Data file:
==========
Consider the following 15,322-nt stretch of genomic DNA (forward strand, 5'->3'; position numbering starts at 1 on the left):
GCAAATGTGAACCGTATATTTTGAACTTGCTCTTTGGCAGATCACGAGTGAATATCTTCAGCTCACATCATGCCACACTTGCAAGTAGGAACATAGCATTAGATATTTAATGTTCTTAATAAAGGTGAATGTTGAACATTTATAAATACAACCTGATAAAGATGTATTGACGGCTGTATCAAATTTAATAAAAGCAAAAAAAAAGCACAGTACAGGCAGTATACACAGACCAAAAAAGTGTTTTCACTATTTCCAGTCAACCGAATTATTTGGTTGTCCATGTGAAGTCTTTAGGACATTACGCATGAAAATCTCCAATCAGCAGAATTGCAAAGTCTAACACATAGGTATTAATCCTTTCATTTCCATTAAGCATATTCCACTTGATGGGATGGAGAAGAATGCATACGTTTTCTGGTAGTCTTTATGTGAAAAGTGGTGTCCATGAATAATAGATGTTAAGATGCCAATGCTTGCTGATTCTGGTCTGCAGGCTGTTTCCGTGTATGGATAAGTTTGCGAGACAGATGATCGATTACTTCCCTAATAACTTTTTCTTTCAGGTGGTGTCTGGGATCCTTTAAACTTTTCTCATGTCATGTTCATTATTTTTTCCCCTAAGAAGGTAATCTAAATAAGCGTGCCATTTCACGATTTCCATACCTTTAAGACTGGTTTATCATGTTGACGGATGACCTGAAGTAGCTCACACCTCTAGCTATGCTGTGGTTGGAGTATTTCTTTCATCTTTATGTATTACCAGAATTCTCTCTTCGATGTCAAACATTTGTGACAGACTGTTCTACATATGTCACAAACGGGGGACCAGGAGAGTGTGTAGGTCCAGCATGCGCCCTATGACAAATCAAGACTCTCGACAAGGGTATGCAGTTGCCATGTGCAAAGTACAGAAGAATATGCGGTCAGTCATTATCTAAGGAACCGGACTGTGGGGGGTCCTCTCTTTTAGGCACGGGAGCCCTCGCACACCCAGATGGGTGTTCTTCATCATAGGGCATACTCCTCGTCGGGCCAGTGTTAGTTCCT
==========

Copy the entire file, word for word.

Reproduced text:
Consider the following 15,322-nt stretch of genomic DNA (forward strand, 5'->3'; position numbering starts at 1 on the left):
GCAAATGTGAACCGTATATTTTGAACTTGCTCTTTGGCAGATCACGAGTGAATATCTTCAGCTCACATCATGCCACACTTGCAAGTAGGAACATAGCATTAGATATTTAATGTTCTTAATAAAGGTGAATGTTGAACATTTATAAATACAACCTGATAAAGATGTATTGACGGCTGTATCAAATTTAATAAAAGCAAAAAAAAAGCACAGTACAGGCAGTATACACAGACCAAAAAAGTGTTTTCACTATTTCCAGTCAACCGAATTATTTGGTTGTCCATGTGAAGTCTTTAGGACATTACGCATGAAAATCTCCAATCAGCAGAATTGCAAAGTCTAACACATAGGTATTAATCCTTTCATTTCCATTAAGCATATTCCACTTGATGGGATGGAGAAGAATGCATACGTTTTCTGGTAGTCTTTATGTGAAAAGTGGTGTCCATGAATAATAGATGTTAAGATGCCAATGCTTGCTGATTCTGGTCTGCAGGCTGTTTCCGTGTATGGATAAGTTTGCGAGACAGATGATCGATTACTTCCCTAATAACTTTTTCTTTCAGGTGGTGTCTGGGATCCTTTAAACTTTTCTCATGTCATGTTCATTATTTTTTCCCCTAAGAAGGTAATCTAAATAAGCGTGCCATTTCACGATTTCCATACCTTTAAGACTGGTTTATCATGTTGACGGATGACCTGAAGTAGCTCACACCTCTAGCTATGCTGTGGTTGGAGTATTTCTTTCATCTTTATGTATTACCAGAATTCTCTCTTCGATGTCAAACATTTGTGACAGACTGTTCTACATATGTCACAAACGGGGGACCAGGAGAGTGTGTAGGTCCAGCATGCGCCCTATGACAAATCAAGACTCTCGACAAGGGTATGCAGTTGCCATGTGCAAAGTACAGAAGAATATGCGGTCAGTCATTATCTAAGGAACCGGACTGTGGGGGGTCCTCTCTTTTAGGCACGGGAGCCCTCGCACACCCAGATGGGTGTTCTTCATCATAGGGCATACTCCTCGTCGGGCCAGTGTTAGTTCCT